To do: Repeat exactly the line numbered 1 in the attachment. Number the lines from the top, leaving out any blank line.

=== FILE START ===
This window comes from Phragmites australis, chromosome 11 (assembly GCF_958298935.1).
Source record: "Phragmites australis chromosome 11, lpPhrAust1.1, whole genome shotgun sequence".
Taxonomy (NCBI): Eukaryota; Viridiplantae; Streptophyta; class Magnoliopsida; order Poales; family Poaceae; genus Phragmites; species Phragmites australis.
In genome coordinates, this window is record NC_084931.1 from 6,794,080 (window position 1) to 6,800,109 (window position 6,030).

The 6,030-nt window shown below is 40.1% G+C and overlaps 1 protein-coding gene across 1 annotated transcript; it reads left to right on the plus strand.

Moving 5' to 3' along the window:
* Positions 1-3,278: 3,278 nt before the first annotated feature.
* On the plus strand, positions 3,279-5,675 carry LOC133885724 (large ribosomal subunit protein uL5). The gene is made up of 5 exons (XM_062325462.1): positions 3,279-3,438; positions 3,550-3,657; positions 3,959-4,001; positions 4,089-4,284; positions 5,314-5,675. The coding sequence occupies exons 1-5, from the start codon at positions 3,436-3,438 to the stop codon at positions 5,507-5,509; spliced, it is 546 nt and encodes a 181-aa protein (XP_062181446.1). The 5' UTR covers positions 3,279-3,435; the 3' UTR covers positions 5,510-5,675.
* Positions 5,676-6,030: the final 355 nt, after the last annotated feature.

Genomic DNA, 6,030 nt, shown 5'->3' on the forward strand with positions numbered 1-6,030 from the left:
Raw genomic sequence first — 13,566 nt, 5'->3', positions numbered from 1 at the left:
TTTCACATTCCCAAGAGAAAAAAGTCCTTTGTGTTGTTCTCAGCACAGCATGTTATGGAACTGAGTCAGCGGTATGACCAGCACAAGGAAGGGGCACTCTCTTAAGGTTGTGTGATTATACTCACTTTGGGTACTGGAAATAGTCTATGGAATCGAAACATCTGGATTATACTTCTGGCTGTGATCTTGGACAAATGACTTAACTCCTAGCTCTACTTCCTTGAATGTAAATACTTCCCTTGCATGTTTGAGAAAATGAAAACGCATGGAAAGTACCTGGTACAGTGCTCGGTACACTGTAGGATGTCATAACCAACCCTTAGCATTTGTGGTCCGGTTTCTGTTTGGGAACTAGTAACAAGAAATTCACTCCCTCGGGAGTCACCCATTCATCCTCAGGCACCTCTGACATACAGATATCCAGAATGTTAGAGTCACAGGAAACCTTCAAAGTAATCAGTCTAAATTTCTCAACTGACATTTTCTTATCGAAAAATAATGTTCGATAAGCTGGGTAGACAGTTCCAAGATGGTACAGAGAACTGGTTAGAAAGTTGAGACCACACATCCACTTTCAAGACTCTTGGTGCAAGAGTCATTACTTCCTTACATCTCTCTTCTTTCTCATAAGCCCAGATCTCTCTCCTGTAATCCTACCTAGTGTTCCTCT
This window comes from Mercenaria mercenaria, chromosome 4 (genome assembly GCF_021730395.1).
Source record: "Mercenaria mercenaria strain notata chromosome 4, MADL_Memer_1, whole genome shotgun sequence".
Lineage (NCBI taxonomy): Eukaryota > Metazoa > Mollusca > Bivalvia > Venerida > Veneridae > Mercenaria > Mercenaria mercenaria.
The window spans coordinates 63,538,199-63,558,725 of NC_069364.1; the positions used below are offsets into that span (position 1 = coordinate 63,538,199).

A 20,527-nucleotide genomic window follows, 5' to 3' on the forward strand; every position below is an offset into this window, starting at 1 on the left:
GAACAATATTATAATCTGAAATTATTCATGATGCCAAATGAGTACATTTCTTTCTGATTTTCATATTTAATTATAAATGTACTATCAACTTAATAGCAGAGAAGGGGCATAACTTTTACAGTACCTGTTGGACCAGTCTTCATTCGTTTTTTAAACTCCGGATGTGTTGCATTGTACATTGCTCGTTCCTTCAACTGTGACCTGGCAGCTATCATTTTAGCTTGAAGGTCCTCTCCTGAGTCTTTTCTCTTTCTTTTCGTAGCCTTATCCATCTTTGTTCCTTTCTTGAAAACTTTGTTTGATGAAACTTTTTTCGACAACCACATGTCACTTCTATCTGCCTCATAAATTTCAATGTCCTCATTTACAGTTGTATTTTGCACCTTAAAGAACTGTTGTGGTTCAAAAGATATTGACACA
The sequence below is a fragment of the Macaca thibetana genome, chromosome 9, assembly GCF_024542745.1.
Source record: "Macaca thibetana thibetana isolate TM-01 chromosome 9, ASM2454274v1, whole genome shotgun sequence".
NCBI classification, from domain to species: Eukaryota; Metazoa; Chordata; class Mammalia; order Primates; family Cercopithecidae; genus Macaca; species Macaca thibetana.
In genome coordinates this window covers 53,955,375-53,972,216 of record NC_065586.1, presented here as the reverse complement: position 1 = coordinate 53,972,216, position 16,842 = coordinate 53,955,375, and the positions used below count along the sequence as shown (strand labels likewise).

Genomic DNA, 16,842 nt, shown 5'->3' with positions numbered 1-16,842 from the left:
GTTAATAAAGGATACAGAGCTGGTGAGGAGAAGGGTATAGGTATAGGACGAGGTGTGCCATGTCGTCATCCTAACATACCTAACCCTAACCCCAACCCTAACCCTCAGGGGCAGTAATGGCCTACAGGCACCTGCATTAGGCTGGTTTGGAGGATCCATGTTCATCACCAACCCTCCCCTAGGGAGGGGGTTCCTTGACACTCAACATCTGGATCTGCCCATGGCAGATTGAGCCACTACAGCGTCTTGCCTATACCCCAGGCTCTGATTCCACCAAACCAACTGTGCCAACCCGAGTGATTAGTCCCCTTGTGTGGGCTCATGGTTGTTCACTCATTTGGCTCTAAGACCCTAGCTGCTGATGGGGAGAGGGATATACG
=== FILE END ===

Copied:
This window comes from Phragmites australis, chromosome 11 (assembly GCF_958298935.1).